Both sex and labor trafficking survivors often speak of encountering professionals during the period when they were trafficked. A victim might be taken to a hospital emergency room, but s/he is too afraid to speak out. A youth in juvenile detention is labelled a criminal and fails to be identified as a trafficking victim. In school, a student's grades plummet or s/he suddenly begins wearing expensive clothes.
If no one is asking the right questions - victims are Hidden in Plain Sight.
Washington Trafficking Prevention (WTP) is now training professionals to identify the signs of trafficking in their patients, students and clients. We are educating healthcare workers, educators, juvenile detention staff, and other frontline professionals on the psycho-social dynamics of trafficking - engaging a potential victim in open dialog, and identifying community resources for victim safety and referrals.
Wherever possible, WTP invites a trafficking survivor to present alongside the trainer, bringing the Survivor Voice and personal experience to the dialog.
In 2015, Washington Trafficking Prevention (as WA Engage) provided education and training on human trafficking to over 1,600 professionals and community members!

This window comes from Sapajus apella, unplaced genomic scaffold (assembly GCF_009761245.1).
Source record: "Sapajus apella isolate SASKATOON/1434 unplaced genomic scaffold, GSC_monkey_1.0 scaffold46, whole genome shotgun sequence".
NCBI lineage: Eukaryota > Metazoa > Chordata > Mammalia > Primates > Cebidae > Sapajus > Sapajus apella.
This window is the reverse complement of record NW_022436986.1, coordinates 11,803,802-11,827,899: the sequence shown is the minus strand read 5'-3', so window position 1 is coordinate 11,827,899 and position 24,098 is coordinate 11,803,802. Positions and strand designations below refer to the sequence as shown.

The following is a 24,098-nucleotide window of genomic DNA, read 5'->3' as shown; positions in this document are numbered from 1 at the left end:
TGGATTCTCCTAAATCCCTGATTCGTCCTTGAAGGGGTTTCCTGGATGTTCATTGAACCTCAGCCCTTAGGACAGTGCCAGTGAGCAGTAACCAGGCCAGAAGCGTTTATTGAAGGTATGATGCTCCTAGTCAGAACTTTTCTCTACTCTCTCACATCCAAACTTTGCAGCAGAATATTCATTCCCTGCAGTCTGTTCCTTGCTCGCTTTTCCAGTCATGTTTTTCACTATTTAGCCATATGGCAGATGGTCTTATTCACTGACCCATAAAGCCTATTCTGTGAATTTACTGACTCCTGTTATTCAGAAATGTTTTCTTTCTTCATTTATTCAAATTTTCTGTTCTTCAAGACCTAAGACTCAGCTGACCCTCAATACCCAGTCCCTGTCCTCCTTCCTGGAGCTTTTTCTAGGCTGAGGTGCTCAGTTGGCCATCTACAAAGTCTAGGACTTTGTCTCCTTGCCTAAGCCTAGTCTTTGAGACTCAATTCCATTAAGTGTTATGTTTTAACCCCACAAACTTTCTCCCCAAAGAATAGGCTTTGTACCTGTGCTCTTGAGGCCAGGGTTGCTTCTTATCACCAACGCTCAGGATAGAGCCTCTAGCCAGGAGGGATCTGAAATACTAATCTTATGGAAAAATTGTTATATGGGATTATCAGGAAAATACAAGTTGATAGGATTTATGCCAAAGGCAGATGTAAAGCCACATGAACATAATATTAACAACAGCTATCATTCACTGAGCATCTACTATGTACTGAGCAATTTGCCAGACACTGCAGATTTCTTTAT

2016 projects include work with tribal nations to address sex trafficking in Native American communities where trafficking has been identified as one of the top three issues facing Native women and girls over the next few years. In February, WTP presented to over 200 tribal leaders at the Affiliated Tribes of Northwest Indians Conference, and in June WTP hosted a workshop for youth and service providers at the 2nd Annual Native Youth Community of Care Conference.
WTP (as WA Engage) is increasingly committed to work with the court system and raising awareness of the vulnerability of human trafficking victims: In April, WTP gave a plenary presentation to 150 misdemeanor probation officers at the Annual MCA Conference in Olympia. In partnership with the Thurston County Juvenile Court, WTP is training management and staff on screening youth housed at the juvenile detention center and on probation for signs of trafficking, and assisting management in development of an Immediate Response protocol.
For further information on the Professional Training Program or to request a presentation, please contact firstname.lastname@example.org.
Help Washington Trafficking Prevention fund Professional Training and other programs by clicking here.